Low-grade leaks detected throughout Berkshire Gas system
While Berkshire Gas Co. claims to have one of the "tightest" distribution systems in Massachusetts, there are leaks.
At The Eagle's request, Berkshire Gas provided the number of leaks in each of the 12 Berkshire County towns that have them, updated as of Aug. 31.
North Adams, Adams, Pittsfield and Williamstown have the most leaks. And 49 of the county's 248 total leaks are classified as Grade 2, a status listed as nonhazardous at the time of detection but which require "scheduled repair based on probable future hazard," and repair or replacement within 12 months.
An additional 199 leaks are rated Grade 3. That category is considered nonhazardous, but leaks must be re-evaluated during the next scheduled survey, or within 12 months from the date last evaluated, whichever comes first.
None of the leaks is Grade 1, the category that requires immediate repair.
Spokesman Christopher Farrell said leaks are monitored with truck-mounted detection systems, as well as with hand-held detectors used to pinpoint leaks around sidewalks and public buildings.
As it decides which old pipeline sections to replace, Berkshire Gas considers leak-prone pipes as well as "operational considerations."
Pittsfield has the most leaks in the Berkshires — a total of 86, 24 of which are Grade 2.
Pittsfield Fire Chief Robert Czerwinski said he knows where all the leaks are and said his department works closely with Berkshire Gas.
"We're on a first-name basis with most of their street people," he said. "At any fire we have, they dispatch a crew."
Czerwinski said the most common gas-related incidents the department faces come when contractors hit a pipe during construction — not leaks from corroded pipes. Another concern in the city are amateur gas line hookups that don't meet code, he said.
"Years ago, gas employees warned us that people would build onto their existing home system," Czerwinski said. "There are so many pipes that Berkshire Gas might not even be aware of. Somebody may have a gas line in their home and later change [it] from an oil burner to gas furnace, and they had some buddy of theirs tap into their gas line."
By law, the company must notify municipal fire departments about the location of leaks, said Great Barrington Fire Chief Charles Burger, who also said fire crews are trained for gas-related fires and explosions.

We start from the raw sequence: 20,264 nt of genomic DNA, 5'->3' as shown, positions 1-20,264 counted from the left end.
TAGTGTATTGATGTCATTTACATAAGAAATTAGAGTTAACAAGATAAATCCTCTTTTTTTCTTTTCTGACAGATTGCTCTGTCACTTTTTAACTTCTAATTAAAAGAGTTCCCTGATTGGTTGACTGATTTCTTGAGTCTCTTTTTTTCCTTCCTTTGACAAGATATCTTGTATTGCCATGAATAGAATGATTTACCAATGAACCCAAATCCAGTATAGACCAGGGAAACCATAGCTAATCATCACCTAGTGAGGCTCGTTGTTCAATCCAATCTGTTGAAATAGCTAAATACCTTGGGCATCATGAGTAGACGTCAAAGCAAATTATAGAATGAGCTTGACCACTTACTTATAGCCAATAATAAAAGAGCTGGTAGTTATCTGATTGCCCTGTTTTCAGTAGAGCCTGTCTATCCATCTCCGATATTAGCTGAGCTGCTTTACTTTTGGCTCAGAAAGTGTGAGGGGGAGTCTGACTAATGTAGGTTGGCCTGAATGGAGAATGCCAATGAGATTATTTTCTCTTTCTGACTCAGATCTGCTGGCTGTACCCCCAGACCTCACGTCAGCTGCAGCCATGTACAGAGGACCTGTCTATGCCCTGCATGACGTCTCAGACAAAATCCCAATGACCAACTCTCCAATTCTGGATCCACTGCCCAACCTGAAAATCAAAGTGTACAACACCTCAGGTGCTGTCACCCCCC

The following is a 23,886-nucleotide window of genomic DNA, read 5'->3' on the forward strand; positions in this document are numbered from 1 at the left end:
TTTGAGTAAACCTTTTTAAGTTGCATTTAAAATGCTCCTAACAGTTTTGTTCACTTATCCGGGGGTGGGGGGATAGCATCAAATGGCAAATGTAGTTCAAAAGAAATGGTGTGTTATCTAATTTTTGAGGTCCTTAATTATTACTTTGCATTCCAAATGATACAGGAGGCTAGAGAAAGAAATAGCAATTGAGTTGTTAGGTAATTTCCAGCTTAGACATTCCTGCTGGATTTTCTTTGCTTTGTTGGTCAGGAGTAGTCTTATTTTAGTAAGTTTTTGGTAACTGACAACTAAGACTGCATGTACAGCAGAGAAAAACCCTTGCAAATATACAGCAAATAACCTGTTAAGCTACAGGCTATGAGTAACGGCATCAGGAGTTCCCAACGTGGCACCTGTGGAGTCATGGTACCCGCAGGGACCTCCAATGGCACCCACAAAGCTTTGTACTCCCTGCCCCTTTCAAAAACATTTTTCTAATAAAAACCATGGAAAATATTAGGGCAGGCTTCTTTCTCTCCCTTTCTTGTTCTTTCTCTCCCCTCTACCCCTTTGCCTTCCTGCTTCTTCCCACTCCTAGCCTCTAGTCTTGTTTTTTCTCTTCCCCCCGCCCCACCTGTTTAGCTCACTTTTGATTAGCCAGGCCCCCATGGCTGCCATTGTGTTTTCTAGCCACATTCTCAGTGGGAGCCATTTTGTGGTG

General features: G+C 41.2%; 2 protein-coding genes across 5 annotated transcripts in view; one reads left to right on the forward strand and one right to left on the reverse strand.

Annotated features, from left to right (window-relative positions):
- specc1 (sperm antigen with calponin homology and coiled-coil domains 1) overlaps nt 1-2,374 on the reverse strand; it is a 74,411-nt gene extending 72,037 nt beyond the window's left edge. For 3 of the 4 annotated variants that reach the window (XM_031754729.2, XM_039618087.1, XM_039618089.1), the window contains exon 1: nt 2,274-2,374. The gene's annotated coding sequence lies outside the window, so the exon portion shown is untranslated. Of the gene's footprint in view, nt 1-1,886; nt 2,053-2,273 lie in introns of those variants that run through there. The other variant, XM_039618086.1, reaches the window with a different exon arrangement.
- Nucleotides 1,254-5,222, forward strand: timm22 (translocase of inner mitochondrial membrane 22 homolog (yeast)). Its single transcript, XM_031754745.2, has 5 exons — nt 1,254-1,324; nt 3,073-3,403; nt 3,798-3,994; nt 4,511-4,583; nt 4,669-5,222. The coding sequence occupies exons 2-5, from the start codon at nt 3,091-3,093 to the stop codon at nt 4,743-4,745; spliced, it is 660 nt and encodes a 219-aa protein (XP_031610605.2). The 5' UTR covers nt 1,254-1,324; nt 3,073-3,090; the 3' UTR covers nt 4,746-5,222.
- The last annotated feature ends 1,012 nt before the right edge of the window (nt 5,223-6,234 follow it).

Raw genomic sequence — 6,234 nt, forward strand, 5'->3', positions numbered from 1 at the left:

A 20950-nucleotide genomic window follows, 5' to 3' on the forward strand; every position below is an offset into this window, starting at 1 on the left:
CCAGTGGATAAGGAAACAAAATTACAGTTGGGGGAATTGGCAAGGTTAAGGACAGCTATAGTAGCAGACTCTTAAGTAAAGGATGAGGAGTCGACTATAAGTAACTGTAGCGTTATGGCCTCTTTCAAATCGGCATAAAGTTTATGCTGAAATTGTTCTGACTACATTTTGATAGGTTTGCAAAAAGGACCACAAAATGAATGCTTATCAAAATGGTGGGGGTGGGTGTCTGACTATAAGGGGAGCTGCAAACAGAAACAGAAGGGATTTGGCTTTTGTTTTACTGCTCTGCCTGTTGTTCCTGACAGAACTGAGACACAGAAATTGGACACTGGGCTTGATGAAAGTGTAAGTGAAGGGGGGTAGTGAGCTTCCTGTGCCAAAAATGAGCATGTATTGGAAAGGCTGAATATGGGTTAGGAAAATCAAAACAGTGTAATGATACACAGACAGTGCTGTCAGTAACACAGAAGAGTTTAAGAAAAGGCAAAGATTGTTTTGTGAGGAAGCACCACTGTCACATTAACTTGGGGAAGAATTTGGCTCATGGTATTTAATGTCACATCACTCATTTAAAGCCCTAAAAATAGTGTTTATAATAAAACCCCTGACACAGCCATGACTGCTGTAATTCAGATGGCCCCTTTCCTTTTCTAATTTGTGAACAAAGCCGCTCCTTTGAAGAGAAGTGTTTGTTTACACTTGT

"Often, we're notified first because someone smells the leak even before Berkshire Gas gets here," he said.
Great Barrington has six known leaks, according to Berkshire Gas. These are all Grade 3, meaning they are considered nonhazardous, but state law requires that they be re-evaluated "during the next scheduled survey, or within 12 months from the date last evaluated, whichever occurs first, until the leak is eliminated or the main is replaced."
A 2014 investigation by USA Today took a close look at gas leaks.
"About every other day over the past decade, a gas leak in the United States has destroyed property, hurt someone or killed someone," the report says. "The most destructive blasts have killed at least 135 people, injured 600 and caused $2 billion in damages since 2004."
Apart from the potential safety hazards, leaks also waste ratepayer money and cause unburned methane, or "lost gas," to be released into soil and into the atmosphere, where it contributes to greenhouse gases.
Gas companies have to report leak data to the state Department of Utilities. With this information, one Cambridge nonprofit, Home Energy Efficiency Team, has created an interactive map with addresses for repaired and unrepaired leaks in more than 200 towns and cities in the state as of Dec. 31 of each year.
It might be that no leak should be left alone. The Boston Globe reported in 2016 that these leak ratings might not be accurate.
Boston University researchers, measuring gas from distribution system leaks in the Boston area, had "found little difference between the dangers of so-called Grade 1 leaks, which utilities are obliged to fix immediately, and Grade 3 leaks."
"Even small leaks can pose a serious risk of explosion," researcher Margaret Hendrick told The Globe.
Given the recent explosions in the Merrimack Valley, state Sen. Adam Hinds, D-Pittsfield, suggested that oversight hearings might be on the agenda soon, based on the National Transportation Safety Board's final report.
And Hinds said he was "shocked" to hear charges that the DPU might be understaffed — a reference to criticism unleashed at a recent news conference by Jay Gonzalez, a Democrat running for Massachusetts governor. Gonzalez said there are eight DPU inspectors to monitor 21,000 miles of natural gas pipeline. He said that, if elected, he would hire more.
Gov. Charlie Baker confirmed that the DPU has eight inspectors but said three more will be added.
Hinds said the staffing question will be debated.
"A lot of us will be trying to unpack what resources are needed," he said.
Heather Bellow can be reached at firstname.lastname@example.org or on Twitter @BE_hbellow and 413-329-6871.
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